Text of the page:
Mr Xu was also one of four people in the meeting where Senator Dastyari cut ties with Mr Huang and warned him about possible surveillance.
‘He was the witness in the room as Huang’s interpreter,’ one of two sources confirming his presence told the Daily Telegraph.
Senator Dastyari allegedly told Mr Huang they should leave their phones inside when they met at the donor’s Mosman mansion in October last year.
The meeting was less than a month after he stepped down as consumer affairs spokesman and manager of opposition business in the Senate.
His parliamentary fall from grace followed revelations he’d allowed Mr Huang to pay a personal debt and taken a pro-China stance on the South China Sea – at odds with Labor’s position.
Senator Dastyari previously said he only ‘incorrectly’ mumbled an answer backing Beijing’s controversial policy when asked by Chinese reporters.
But the embattled Labor senator was forced to walk the plank again last week after audio emerged which made his remarks appear prepared and scripted.
Mr Huang with former prime minister Julia Gillard and Senator Dastyari
Senator Dastyari allegedly told Mr Huang they should leave their phones inside when they met at Mr Huang’s Mosman mansion in October last year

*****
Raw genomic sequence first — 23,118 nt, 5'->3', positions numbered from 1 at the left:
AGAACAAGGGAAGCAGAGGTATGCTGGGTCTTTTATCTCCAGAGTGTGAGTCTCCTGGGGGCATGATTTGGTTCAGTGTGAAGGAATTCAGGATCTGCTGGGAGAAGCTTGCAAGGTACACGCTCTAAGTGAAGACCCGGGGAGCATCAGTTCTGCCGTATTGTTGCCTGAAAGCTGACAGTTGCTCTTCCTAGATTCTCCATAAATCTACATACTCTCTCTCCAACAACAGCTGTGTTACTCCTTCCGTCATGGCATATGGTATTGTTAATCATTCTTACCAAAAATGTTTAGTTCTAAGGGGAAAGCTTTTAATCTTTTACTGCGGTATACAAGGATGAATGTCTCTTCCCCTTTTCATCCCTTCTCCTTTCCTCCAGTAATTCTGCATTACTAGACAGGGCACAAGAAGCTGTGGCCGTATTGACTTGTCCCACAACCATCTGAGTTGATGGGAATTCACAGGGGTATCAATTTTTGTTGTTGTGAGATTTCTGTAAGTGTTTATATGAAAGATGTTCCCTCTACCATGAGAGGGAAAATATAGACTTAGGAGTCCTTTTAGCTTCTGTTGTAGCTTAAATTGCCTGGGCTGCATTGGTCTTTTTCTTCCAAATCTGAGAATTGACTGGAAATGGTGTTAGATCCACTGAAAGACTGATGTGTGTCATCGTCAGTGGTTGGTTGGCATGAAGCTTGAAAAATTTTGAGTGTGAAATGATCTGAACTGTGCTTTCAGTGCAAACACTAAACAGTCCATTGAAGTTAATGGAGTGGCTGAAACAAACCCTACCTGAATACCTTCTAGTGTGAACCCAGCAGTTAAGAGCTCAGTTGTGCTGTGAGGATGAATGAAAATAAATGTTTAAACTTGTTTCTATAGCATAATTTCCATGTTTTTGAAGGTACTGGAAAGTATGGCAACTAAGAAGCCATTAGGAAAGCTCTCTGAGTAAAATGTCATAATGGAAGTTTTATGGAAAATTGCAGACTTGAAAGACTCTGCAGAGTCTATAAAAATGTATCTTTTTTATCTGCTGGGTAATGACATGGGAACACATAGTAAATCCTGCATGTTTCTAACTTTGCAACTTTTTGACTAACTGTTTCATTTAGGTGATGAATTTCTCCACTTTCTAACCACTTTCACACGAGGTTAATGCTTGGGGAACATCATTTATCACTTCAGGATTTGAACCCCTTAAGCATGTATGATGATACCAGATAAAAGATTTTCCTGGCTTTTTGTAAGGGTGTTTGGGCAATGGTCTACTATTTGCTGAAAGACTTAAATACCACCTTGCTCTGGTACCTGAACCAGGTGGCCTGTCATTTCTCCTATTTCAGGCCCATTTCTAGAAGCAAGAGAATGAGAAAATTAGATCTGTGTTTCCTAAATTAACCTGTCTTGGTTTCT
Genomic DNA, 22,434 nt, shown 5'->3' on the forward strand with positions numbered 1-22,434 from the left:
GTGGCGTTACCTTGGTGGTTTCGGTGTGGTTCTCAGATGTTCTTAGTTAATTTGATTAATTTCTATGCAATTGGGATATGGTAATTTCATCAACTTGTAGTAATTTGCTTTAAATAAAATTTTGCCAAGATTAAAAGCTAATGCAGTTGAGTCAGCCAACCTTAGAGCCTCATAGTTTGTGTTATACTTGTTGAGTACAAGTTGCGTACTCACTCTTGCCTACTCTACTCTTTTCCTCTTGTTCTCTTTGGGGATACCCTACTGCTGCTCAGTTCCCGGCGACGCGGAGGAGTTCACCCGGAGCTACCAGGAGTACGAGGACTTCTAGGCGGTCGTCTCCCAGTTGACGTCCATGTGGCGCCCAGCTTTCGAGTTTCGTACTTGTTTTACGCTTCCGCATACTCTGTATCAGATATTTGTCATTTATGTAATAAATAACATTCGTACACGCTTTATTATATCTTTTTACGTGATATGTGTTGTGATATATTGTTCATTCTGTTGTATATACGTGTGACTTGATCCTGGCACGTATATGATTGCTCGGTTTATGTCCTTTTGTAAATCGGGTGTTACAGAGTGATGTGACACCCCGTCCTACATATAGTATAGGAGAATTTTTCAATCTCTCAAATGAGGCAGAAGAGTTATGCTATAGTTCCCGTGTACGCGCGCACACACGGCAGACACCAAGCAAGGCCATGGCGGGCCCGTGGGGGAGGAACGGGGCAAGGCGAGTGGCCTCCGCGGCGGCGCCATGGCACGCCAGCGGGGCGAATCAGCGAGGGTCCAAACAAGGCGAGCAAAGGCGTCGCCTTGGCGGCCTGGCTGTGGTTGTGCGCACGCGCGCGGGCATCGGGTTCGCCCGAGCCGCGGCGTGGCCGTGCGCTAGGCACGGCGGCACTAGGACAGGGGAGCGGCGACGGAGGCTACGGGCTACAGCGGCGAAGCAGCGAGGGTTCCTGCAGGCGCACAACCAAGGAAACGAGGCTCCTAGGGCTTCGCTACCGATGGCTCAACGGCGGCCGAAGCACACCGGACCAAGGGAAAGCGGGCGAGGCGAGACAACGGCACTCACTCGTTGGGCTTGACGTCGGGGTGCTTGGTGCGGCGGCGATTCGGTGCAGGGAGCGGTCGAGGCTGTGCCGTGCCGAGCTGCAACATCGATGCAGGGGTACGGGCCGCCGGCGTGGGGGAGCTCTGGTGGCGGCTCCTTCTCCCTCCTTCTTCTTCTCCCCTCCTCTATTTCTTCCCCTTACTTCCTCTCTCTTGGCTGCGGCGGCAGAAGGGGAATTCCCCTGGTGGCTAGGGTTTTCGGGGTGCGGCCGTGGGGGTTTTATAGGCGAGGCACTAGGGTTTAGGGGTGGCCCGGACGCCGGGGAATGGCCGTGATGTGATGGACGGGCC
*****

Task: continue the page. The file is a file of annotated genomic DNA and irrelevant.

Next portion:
However, Senator Dastyari still denied any wrongdoing or leaking of classified material to Mr Huang at his meeting or at any other time.
‘After the events of last year, I spoke to Mr Huang to tell him that I did not think it was appropriate that we have future contact,’ he said.
‘I thought it was a matter of common courtesy to say this face-to-face.’
He insisted he was never briefed by any security agency, or received any classified information.
‘I reject any assertion that I did anything other than put to Mr Huang gossip being spread by journalists,’ he said.
He repeated this in his resignation speech, saying: ‘I’ve never passed on intelligence information. I’ve never been in possession of any.’
SENATOR SAM DASTYARI AND HIS CHINESE LINKS
* August 2013: Sam Dastyari elected to the Senate to replace Matt Thistlethwaite who quit to run for a lower house seat.